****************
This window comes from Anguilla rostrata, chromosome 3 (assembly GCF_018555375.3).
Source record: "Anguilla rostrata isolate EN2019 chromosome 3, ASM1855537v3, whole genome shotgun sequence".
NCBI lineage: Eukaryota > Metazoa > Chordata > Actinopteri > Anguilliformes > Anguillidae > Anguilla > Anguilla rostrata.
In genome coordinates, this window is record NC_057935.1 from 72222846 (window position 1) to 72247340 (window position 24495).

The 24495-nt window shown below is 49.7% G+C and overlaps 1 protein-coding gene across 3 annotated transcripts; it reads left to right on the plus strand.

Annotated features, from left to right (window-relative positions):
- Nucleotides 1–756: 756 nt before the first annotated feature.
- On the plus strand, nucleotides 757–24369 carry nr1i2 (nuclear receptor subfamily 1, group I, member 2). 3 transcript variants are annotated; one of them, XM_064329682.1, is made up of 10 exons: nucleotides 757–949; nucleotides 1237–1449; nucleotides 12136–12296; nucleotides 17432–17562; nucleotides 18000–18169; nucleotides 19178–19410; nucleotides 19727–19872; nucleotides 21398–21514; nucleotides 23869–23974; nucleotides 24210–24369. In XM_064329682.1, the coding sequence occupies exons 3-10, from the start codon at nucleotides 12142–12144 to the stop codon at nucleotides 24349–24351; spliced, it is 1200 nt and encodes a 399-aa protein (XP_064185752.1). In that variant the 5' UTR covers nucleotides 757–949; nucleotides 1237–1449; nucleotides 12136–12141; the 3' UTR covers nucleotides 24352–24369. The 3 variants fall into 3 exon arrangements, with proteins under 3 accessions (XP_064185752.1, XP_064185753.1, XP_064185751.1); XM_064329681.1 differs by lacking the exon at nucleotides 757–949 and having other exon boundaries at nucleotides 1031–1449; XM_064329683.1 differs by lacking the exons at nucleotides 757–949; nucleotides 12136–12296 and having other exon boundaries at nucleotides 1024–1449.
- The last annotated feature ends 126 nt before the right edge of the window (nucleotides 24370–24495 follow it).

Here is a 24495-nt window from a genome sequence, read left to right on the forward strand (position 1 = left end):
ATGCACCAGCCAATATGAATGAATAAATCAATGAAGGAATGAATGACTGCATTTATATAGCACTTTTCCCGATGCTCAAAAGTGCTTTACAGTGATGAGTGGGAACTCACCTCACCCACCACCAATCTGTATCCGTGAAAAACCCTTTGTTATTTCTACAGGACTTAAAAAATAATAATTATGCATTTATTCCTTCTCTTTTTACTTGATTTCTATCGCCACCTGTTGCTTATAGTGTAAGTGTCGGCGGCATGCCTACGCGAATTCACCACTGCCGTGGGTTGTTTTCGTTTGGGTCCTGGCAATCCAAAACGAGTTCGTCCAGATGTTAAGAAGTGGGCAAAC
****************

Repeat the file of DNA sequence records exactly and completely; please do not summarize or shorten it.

This window comes from Anguilla rostrata, chromosome 3 (assembly GCF_018555375.3).
Source record: "Anguilla rostrata isolate EN2019 chromosome 3, ASM1855537v3, whole genome shotgun sequence".
NCBI lineage: Eukaryota > Metazoa > Chordata > Actinopteri > Anguilliformes > Anguillidae > Anguilla > Anguilla rostrata.
In genome coordinates, this window is record NC_057935.1 from 72222846 (window position 1) to 72247340 (window position 24495).

The 24495-nt window shown below is 49.7% G+C and overlaps 1 protein-coding gene across 3 annotated transcripts; it reads left to right on the plus strand.

Annotated features, from left to right (window-relative positions):
- Nucleotides 1–756: 756 nt before the first annotated feature.
- On the plus strand, nucleotides 757–24369 carry nr1i2 (nuclear receptor subfamily 1, group I, member 2). 3 transcript variants are annotated; one of them, XM_064329682.1, is made up of 10 exons: nucleotides 757–949; nucleotides 1237–1449; nucleotides 12136–12296; nucleotides 17432–17562; nucleotides 18000–18169; nucleotides 19178–19410; nucleotides 19727–19872; nucleotides 21398–21514; nucleotides 23869–23974; nucleotides 24210–24369. In XM_064329682.1, the coding sequence occupies exons 3-10, from the start codon at nucleotides 12142–12144 to the stop codon at nucleotides 24349–24351; spliced, it is 1200 nt and encodes a 399-aa protein (XP_064185752.1). In that variant the 5' UTR covers nucleotides 757–949; nucleotides 1237–1449; nucleotides 12136–12141; the 3' UTR covers nucleotides 24352–24369. The 3 variants fall into 3 exon arrangements, with proteins under 3 accessions (XP_064185752.1, XP_064185753.1, XP_064185751.1); XM_064329681.1 differs by lacking the exon at nucleotides 757–949 and having other exon boundaries at nucleotides 1031–1449; XM_064329683.1 differs by lacking the exons at nucleotides 757–949; nucleotides 12136–12296 and having other exon boundaries at nucleotides 1024–1449.
- The last annotated feature ends 126 nt before the right edge of the window (nucleotides 24370–24495 follow it).

Here is a 24495-nt window from a genome sequence, read left to right on the forward strand (position 1 = left end):
ATGCACCAGCCAATATGAATGAATAAATCAATGAAGGAATGAATGACTGCATTTATATAGCACTTTTCCCGATGCTCAAAAGTGCTTTACAGTGATGAGTGGGAACTCACCTCACCCACCACCAATCTGTATCCGTGAAAAACCCTTTGTTATTTCTACAGGACTTAAAAAATAATAATTATGCATTTATTCCTTCTCTTTTTACTTGATTTCTATCGCCACCTGTTGCTTATAGTGTAAGTGTCGGCGGCATGCCTACGCGAATTCACCACTGCCGTGGGTTGTTTTCGTTTGGGTCCTGGCAATCCAAAACGAGTTCGTCCAGATGTTAAGAAGTGGGCAAAC